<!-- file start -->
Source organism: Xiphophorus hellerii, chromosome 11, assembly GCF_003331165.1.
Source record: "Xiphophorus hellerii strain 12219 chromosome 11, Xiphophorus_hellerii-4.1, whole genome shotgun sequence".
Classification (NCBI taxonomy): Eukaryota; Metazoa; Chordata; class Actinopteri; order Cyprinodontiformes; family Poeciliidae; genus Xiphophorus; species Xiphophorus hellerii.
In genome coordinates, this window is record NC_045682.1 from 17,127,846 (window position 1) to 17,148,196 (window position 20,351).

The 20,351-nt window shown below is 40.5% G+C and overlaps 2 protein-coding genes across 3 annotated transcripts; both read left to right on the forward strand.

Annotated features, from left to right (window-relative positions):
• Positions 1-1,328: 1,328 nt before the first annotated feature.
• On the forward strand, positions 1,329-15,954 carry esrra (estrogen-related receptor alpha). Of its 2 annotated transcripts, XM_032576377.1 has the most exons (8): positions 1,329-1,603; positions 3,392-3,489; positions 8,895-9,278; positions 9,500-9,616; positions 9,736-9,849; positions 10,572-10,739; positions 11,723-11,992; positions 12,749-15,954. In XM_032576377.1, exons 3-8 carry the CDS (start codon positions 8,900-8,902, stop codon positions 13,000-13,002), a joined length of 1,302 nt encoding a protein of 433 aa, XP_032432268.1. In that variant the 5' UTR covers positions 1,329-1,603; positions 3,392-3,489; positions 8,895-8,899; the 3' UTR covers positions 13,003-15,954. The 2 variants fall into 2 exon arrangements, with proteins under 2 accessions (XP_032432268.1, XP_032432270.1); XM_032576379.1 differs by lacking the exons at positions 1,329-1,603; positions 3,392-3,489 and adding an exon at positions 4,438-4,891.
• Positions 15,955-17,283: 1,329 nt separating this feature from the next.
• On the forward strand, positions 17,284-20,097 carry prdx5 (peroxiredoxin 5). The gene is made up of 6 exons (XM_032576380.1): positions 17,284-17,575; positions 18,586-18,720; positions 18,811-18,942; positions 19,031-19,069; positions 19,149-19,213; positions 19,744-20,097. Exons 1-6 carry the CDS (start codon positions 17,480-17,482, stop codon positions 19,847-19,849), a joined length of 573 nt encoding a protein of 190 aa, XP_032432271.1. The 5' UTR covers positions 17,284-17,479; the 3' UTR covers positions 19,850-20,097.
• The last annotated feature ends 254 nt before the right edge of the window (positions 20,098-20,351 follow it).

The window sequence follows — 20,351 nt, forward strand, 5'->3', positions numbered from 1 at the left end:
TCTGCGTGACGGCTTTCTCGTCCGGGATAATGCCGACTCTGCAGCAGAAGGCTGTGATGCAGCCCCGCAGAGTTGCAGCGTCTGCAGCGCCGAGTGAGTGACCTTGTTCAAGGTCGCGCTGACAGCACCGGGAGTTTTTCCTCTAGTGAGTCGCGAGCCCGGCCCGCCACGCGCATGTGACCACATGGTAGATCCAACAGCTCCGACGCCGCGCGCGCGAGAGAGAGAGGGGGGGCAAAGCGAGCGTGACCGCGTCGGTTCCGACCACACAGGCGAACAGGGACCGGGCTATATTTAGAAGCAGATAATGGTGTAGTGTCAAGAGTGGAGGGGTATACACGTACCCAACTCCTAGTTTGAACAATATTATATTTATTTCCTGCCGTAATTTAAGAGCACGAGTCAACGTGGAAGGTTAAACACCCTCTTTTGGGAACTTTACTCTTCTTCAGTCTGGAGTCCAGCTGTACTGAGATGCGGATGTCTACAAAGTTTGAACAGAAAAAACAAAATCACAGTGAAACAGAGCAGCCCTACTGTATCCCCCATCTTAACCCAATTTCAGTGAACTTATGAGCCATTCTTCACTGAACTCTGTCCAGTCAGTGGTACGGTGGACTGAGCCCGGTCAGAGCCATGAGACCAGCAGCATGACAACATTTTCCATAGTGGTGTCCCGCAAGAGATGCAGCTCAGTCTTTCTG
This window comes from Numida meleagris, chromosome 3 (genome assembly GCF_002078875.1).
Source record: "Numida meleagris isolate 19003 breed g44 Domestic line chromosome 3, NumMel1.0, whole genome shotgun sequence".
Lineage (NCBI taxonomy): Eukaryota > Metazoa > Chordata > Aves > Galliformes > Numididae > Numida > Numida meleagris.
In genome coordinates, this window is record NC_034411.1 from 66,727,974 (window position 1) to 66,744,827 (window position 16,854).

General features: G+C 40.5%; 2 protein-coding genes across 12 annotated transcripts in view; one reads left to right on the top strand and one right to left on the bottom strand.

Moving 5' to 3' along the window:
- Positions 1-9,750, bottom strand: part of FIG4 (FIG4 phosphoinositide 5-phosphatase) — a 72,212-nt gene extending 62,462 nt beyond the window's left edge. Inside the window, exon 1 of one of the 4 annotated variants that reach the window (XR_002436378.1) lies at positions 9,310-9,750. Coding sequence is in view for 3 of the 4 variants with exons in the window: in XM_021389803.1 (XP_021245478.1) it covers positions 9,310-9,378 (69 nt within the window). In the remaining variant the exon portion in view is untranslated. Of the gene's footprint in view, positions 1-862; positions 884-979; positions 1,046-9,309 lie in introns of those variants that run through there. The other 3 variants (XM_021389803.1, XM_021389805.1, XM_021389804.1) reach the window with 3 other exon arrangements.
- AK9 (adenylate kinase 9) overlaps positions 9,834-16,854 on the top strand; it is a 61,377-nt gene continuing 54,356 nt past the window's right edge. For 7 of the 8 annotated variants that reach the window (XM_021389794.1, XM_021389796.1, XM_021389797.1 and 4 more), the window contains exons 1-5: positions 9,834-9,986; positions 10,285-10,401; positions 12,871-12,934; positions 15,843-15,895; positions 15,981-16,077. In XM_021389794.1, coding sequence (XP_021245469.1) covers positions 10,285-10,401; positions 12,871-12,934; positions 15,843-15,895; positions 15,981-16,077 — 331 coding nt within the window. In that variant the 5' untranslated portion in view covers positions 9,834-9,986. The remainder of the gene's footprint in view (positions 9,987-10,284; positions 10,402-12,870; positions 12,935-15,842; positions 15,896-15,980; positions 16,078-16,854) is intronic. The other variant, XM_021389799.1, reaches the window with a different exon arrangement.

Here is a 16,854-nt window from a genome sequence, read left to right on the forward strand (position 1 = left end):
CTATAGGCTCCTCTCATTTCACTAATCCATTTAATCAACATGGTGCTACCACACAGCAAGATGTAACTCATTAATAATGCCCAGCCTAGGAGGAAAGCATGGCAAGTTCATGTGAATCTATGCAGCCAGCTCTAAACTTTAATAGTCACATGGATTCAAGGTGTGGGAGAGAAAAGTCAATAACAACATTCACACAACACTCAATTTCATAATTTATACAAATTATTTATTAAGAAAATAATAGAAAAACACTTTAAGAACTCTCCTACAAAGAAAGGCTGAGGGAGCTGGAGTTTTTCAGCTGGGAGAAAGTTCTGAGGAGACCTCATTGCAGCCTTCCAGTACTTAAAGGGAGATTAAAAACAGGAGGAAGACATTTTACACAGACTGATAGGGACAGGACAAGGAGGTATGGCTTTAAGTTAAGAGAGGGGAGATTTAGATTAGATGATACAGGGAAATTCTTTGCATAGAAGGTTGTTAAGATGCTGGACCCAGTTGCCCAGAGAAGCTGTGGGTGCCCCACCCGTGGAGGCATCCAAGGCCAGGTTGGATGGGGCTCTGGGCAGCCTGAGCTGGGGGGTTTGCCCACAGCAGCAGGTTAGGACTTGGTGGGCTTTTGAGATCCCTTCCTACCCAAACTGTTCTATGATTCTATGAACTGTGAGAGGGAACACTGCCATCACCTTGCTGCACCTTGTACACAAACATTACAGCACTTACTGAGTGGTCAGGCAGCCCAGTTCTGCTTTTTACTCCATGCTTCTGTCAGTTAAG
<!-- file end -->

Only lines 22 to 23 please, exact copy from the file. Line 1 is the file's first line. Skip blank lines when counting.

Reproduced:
Here is a 16,854-nt window from a genome sequence, read left to right on the forward strand (position 1 = left end):
CTATAGGCTCCTCTCATTTCACTAATCCATTTAATCAACATGGTGCTACCACACAGCAAGATGTAACTCATTAATAATGCCCAGCCTAGGAGGAAAGCATGGCAAGTTCATGTGAATCTATGCAGCCAGCTCTAAACTTTAATAGTCACATGGATTCAAGGTGTGGGAGAGAAAAGTCAATAACAACATTCACACAACACTCAATTTCATAATTTATACAAATTATTTATTAAGAAAATAATAGAAAAACACTTTAAGAACTCTCCTACAAAGAAAGGCTGAGGGAGCTGGAGTTTTTCAGCTGGGAGAAAGTTCTGAGGAGACCTCATTGCAGCCTTCCAGTACTTAAAGGGAGATTAAAAACAGGAGGAAGACATTTTACACAGACTGATAGGGACAGGACAAGGAGGTATGGCTTTAAGTTAAGAGAGGGGAGATTTAGATTAGATGATACAGGGAAATTCTTTGCATAGAAGGTTGTTAAGATGCTGGACCCAGTTGCCCAGAGAAGCTGTGGGTGCCCCACCCGTGGAGGCATCCAAGGCCAGGTTGGATGGGGCTCTGGGCAGCCTGAGCTGGGGGGTTTGCCCACAGCAGCAGGTTAGGACTTGGTGGGCTTTTGAGATCCCTTCCTACCCAAACTGTTCTATGATTCTATGAACTGTGAGAGGGAACACTGCCATCACCTTGCTGCACCTTGTACACAAACATTACAGCACTTACTGAGTGGTCAGGCAGCCCAGTTCTGCTTTTTACTCCATGCTTCTGTCAGTTAAG